Identification, Images, & Information
For Insects, Spiders & Their Kin
For the United States & Canada
Clickable Guide
Moths Butterflies Flies Caterpillars Flies Dragonflies Flies Mantids Cockroaches Bees and Wasps Walkingsticks Earwigs Ants Termites Hoppers and Kin Hoppers and Kin Beetles True Bugs Fleas Grasshoppers and Kin Ticks Spiders Scorpions Centipedes Millipedes


TaxonomyBrowse
Info
ImagesLinksBooksData

Family Phengodidae - Glowworm Beetles

Glowworm Beetle- Phengodes sp. - Phengodes - male Phengodidae larva, glowing - Phengodes plumosa - female Which Glowworm Beetle? - Phengodes - male Phengodidae - Phengodes - male Cenophengus debilis LeConte - Cenophengus debilis Pterotus obscuripennis ? - Zarhipis integripennis I'm not even sure of the correct order of this one. - Phengodes Glowworm Beetle? - Distremocephalus - male
Classification
Kingdom Animalia (Animals)
Phylum Arthropoda (Arthropods)
Subphylum Hexapoda (Hexapods)
Class Insecta (Insects)
Order Coleoptera (Beetles)
Suborder Polyphaga (Water, Rove, Scarab, Long-horned, Leaf and Snout Beetles)
Superfamily Elateroidea (Click, Firefly and Soldier Beetles)
Family Phengodidae (Glowworm Beetles)
Other Common Names
Glow-worms, Railroad Worms
Numbers
23 spp. in 6 genera of 2 tribes north of Mexico, >250 spp. in the New World; two subfamilies: Phengodinae (New World) and Rhagophthalminae (Asia)(1)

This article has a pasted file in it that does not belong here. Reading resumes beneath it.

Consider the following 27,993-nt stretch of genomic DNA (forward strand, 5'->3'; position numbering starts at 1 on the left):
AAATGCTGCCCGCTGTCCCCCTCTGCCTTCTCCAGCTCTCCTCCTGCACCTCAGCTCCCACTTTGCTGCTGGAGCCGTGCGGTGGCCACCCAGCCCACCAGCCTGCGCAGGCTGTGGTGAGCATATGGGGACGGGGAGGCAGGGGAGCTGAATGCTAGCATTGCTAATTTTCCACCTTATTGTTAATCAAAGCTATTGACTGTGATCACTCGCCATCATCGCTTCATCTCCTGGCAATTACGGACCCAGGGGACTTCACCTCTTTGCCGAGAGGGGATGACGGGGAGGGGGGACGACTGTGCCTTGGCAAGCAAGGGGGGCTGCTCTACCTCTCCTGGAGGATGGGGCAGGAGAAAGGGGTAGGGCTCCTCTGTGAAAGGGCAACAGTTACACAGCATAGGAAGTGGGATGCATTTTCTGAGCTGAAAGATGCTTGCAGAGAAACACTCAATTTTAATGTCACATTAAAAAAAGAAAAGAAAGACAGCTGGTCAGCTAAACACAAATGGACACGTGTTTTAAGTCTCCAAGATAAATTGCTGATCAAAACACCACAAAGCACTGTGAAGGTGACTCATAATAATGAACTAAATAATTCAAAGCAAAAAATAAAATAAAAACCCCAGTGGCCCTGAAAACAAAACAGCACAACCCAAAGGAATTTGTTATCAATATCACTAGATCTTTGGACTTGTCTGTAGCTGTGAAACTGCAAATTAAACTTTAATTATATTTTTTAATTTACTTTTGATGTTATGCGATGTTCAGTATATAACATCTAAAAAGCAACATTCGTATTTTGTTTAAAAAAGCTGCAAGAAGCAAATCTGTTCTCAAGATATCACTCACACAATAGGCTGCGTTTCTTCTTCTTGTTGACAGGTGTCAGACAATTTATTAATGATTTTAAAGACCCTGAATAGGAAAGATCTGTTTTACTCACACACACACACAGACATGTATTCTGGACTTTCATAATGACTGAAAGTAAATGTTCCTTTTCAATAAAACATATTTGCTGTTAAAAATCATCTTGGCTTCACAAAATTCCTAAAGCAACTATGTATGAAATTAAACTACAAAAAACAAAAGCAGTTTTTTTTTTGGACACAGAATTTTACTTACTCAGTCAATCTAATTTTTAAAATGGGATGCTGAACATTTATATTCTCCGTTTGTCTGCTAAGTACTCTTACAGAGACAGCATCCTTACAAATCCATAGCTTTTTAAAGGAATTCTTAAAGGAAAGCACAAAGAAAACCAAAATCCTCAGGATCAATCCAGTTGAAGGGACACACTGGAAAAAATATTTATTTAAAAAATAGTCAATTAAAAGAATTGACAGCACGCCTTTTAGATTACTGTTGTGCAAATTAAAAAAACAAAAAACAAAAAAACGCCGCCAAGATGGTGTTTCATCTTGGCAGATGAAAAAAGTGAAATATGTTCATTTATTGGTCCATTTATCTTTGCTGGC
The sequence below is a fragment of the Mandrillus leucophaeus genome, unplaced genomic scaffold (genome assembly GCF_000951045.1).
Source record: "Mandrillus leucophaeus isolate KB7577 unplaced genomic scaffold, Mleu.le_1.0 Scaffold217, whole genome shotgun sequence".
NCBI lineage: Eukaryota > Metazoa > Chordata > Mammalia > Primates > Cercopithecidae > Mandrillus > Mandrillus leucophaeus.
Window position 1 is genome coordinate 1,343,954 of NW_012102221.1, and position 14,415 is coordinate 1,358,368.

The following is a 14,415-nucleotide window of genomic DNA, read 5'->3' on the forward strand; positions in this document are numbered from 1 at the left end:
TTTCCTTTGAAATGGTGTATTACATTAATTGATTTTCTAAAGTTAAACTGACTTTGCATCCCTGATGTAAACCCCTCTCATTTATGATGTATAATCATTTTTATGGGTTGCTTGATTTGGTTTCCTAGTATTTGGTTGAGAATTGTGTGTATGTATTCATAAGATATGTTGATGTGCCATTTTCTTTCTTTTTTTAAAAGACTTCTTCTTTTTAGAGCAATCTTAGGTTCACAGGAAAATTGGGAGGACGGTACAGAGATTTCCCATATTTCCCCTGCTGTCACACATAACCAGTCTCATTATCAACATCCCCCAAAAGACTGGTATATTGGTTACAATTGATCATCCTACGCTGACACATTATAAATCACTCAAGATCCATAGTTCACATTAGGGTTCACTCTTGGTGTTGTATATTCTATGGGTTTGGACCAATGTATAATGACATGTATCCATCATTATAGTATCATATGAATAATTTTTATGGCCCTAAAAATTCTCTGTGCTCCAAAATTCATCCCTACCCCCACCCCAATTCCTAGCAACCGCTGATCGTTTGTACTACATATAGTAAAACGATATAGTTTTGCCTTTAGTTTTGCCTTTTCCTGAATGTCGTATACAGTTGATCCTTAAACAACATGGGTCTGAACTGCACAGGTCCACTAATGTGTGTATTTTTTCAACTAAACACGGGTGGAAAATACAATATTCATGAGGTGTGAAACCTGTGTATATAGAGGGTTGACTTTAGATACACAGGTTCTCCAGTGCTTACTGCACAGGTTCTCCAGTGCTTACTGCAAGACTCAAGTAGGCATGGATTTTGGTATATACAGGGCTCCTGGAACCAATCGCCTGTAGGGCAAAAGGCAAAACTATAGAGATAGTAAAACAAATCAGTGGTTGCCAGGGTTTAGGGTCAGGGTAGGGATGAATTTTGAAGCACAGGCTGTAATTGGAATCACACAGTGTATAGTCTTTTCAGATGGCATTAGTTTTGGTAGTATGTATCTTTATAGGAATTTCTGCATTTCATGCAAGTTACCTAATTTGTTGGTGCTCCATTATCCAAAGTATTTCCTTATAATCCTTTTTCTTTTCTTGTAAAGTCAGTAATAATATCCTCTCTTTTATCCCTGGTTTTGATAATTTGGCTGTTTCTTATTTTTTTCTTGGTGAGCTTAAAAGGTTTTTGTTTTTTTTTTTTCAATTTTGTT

Identification
Adult males have variously shortened/narrowed soft elytra, branched antennae, and bulging eyes; adult females are larviform (often all but impossible to tell from fully-grown larvae) and, like the larvae, have bioluminescent organs(1)

J. M. Cicero provided this information on distinguishing adult females from larvae:
"Adult females are of course much larger, having supernumerated beyond the male instar count and/or grown larger on nutritional bases; we really don't know which of these factors is responsible for the larger size. Zarhipis and Phengodes larvae, at least, have strong opaque dorsal sclerites while in the female, those markings are bleached and weak. Lastly, females have a semi-circular slit on the penultimate ventrite that is associated with a copulatory gonopore. Larvae don't have either."
Range
the Americas and Asia; in our area, mostly so. US, with 1 sp. (Phengodes plumosa) reaching ON(1)(2)
Food
adult females and larvae feed on millipedes(1); adult males do not feed
Remarks
mostly nocturnal; males come to lights(3)